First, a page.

A View from the Clouds!

A View from the Clouds!



No wonder consumer-oriented businesses are obsessed with how to get more out of social media, including Twitter, Facebook, Pinterest, FourSquare, Linkedln, Chatter and Google+. For business organizations, the challenge is figuring out the intersection between social and everything under the customer relationship management umbrella. CRM broadly covers the software systems companies use to provide customer service, generate sales leads, manage marketing campaigns, and analyze and segment customer data. Making the connection between the people in CRM databases and their social media personas will require companies to build a new level of trust with their customers, based on the promise of better service and value.

This social connection is the key to unlocking a deeper understanding of customers and making more cost-effective use of sales, service, marketing, and IT resources. Marketing, sales, and customer service execs often start experimenting in the social sphere without anyone’s help. But companies eventually need to link these efforts to CRM and marketing campaign management systems as well as customer data warehouses.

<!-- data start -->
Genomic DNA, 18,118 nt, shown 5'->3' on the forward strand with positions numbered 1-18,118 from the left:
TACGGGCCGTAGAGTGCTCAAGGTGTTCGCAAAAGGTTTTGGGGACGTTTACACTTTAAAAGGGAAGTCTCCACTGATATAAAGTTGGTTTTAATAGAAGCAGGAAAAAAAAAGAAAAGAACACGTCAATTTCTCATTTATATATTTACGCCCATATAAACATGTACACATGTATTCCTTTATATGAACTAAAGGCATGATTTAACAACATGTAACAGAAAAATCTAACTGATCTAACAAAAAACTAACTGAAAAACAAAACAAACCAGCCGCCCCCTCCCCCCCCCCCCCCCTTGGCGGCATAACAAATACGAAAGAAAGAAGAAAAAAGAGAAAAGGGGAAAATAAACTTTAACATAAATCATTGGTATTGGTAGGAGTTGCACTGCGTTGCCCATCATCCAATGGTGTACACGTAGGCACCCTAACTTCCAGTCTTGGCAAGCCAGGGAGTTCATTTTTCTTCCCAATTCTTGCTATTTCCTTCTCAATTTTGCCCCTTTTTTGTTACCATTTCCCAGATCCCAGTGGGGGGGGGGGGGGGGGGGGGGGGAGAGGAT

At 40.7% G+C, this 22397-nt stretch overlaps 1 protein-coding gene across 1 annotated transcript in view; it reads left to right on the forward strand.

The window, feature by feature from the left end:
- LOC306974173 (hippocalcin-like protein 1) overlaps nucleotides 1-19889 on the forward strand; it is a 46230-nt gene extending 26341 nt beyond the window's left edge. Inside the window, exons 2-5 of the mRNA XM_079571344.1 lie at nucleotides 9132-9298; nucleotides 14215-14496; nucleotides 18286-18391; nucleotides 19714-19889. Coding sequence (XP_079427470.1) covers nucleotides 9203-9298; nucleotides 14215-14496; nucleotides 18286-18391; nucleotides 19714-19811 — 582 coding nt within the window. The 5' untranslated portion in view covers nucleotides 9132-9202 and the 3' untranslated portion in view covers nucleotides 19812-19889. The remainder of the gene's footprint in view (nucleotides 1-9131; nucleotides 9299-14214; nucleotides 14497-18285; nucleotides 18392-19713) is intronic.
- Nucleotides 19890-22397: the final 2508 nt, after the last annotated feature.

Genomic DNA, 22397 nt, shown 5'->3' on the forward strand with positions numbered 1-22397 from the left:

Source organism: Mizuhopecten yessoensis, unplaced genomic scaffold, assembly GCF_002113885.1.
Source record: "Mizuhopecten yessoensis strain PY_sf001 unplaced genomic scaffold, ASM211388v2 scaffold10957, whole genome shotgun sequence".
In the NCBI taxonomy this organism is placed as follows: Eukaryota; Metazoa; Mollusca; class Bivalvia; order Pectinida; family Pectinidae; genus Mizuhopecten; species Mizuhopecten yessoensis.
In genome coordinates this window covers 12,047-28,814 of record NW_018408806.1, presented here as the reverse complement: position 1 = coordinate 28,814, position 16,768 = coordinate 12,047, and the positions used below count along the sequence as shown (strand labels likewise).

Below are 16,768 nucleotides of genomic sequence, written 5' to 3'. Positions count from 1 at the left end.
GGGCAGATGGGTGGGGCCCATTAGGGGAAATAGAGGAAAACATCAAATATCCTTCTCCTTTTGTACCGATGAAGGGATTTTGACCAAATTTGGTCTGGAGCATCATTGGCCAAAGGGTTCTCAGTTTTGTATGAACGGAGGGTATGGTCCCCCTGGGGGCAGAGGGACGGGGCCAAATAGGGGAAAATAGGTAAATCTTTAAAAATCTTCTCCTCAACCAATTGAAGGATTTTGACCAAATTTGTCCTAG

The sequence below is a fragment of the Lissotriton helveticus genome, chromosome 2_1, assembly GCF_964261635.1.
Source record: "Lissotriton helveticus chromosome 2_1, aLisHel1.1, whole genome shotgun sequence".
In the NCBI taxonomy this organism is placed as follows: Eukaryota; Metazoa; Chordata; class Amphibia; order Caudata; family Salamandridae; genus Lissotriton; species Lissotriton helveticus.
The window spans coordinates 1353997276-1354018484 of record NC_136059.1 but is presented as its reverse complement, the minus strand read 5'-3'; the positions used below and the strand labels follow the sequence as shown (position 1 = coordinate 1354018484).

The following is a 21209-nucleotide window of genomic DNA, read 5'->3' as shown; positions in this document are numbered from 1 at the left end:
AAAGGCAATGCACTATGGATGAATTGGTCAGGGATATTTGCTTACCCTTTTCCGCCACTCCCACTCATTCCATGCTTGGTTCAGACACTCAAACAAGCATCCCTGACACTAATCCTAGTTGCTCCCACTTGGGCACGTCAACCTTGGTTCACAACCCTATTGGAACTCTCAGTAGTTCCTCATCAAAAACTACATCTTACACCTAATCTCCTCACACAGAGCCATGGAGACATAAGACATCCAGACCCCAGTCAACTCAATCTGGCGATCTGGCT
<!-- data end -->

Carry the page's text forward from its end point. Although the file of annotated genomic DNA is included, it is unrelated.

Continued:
ProBizMix builds these services largely on Salesforce and the Force.com development / Heroku platform. The end user customer sees The Companies branding, but it’s Salesforce’s online software that handles logins, identity management, and customer service case tracking. For customer service, the customer can use online help, Knowledge base and Answers, Live Agent Chat and a customer can also submit a request for help on the site, which starts a case within Salesforce CRM. But companies can’t count on customers diligently exhausting self-service support options before they raise a stink on social networks. So my Company uses Radian6 social media monitoring capabilities to capture brand-relevant posts, tweets, and Facebook comments. Radian6 (which Salesforce acquired last year) lists every comment about the Customer and provides an interface through which company reps can respond to comments directly on Facebook, Twitter, or wherever the message originated. They also provide a Social Hub for native integration to Salesforce and Cases.